The Dangers of mercury in the fetus

Environmental Protection Agency ("EPA") recently reported that approximately 630,000 newborns in the United States have unsafe amounts of mercury in their blood derived from cord blood contaminated mothers. The report showed that mercury accumulates in cord blood at a level 1.7 times higher than in maternal blood. This means that a woman who had blood mercury levels of about 3.5 parts per billion could have a newborn baby with mercury concentrations greater than 5.8 parts per billion, the current safety limit for mercury. About one in every six women of childbearing age has enough mercury in their blood to get into that category and threaten the fetus according to statistics presented by EPA researcher Dr. Kathryn Mahaffey, the author of the report.

High mercury levels among women of childbearing is associated with the consumption of fish species that contain high concentrations of mercury. These species include tilefish, shark, king mackerel, tuna and swordfish. Food and Drug Administration has issued warnings to pregnant women about the dangers of eating large predatory fish. EPA also recently advised the public about the high levels of other contaminants, polychlorinated biphenyls or PCBs, in salmon farming.

Mercury exposure can permanently damage the brain, kidneys and developing fetus. This can cause neurological deficits and changes in vision, hearing, and memory among all segments of the population. Women exposed to high levels of methyl-mercury during pregnancy have a greater risk of having children with development problems, including mental retardation, lack of coordination, and delays in learning to walk and talk.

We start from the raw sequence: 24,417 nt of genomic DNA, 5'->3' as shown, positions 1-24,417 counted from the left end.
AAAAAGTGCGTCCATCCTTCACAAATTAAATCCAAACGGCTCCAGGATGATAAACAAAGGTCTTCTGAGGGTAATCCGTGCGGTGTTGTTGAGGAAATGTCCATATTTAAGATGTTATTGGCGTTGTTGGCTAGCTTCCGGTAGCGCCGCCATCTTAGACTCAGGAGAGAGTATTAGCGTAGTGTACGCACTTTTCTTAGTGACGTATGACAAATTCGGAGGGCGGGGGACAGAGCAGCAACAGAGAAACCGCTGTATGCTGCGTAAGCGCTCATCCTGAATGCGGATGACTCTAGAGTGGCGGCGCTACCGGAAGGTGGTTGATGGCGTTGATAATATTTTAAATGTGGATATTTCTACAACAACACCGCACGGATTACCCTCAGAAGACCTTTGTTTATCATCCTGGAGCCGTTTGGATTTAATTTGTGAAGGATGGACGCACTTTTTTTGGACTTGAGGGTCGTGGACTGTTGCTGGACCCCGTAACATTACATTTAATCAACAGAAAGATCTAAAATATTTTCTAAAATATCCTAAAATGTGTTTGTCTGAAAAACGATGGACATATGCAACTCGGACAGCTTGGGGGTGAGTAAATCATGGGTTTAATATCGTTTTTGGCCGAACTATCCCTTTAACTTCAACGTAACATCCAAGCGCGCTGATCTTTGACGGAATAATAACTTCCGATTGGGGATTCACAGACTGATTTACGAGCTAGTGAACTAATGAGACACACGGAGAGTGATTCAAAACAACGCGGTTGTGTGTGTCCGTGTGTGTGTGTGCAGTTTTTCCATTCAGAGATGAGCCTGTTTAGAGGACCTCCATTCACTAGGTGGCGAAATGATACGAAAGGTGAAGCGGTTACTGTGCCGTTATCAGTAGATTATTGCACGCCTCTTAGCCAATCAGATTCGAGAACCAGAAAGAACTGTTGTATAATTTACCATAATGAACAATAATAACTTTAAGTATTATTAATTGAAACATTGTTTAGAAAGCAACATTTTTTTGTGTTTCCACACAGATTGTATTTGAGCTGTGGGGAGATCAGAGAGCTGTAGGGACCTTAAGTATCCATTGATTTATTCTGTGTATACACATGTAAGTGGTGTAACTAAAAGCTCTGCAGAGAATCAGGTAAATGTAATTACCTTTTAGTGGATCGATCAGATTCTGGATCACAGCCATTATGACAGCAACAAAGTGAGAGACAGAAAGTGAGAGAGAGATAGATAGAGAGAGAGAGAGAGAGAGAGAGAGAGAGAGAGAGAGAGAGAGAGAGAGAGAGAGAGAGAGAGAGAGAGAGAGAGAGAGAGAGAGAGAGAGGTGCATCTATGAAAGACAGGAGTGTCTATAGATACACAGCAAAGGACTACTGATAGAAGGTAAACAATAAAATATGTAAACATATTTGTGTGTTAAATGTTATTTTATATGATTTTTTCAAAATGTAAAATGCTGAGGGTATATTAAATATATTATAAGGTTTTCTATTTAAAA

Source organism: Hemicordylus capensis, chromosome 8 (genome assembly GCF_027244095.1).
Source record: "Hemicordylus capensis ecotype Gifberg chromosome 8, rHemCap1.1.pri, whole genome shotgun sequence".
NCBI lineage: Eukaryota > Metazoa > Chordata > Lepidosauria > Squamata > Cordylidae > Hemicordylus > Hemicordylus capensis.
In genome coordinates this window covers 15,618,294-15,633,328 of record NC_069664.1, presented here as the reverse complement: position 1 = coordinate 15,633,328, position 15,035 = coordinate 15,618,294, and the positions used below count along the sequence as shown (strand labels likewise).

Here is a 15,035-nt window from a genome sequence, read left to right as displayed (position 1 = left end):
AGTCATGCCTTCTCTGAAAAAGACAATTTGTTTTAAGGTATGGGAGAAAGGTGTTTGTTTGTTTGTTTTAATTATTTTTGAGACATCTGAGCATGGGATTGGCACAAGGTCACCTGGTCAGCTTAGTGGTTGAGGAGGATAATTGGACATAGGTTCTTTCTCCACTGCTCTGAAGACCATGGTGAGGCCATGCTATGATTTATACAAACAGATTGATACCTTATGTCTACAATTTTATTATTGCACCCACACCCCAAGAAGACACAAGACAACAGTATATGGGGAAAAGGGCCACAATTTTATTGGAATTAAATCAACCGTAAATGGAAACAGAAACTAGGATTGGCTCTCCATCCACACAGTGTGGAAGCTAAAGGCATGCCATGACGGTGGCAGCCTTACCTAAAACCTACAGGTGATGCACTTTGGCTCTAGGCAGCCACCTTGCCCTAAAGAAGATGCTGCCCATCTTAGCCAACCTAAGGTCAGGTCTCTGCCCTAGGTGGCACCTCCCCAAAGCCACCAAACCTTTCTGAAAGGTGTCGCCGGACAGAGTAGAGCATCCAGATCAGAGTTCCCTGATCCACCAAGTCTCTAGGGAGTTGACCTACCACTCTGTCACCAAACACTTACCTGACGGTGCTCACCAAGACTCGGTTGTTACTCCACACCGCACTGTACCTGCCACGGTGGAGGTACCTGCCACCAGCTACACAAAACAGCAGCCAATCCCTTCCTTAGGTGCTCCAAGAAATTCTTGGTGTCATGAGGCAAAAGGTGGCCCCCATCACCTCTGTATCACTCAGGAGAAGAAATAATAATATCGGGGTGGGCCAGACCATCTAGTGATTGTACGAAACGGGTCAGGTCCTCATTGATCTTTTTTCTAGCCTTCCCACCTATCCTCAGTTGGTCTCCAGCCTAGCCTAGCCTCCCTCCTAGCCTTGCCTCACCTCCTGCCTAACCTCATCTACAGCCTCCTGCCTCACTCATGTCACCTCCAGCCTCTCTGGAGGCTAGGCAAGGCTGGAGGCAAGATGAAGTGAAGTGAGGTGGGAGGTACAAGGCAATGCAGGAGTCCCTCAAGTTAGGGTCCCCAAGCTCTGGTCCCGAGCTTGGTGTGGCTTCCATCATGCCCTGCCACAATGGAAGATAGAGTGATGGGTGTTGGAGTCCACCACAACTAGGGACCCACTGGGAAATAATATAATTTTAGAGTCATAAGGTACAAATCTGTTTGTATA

According to EPA, other sources of mercury in the general population is the smoke from coal power plants, industrial boilers and combustion of hazardous waste. Because the air when the mercury can be emitted from sources, eventually falling to the ground, where he entered the soil and groundwater. Microorganisms and then convert a portion of the mercury to methyl-mercury, toxic organic substances. Intake of methyl-mercury by small organisms which then get eaten by larger animals in the contamination of the food chain as a whole. This is highlighted by the fact that at each stage, the number of methyl-mercury becomes more concentrated.

Mercury also occurs in the form of shiny metal as a liquid and can form mercury salts when combined with chlorine oxygen, sulfur, or. Mercury use in chlorine production, as well as in thermometers, dental fillings, and batteries.

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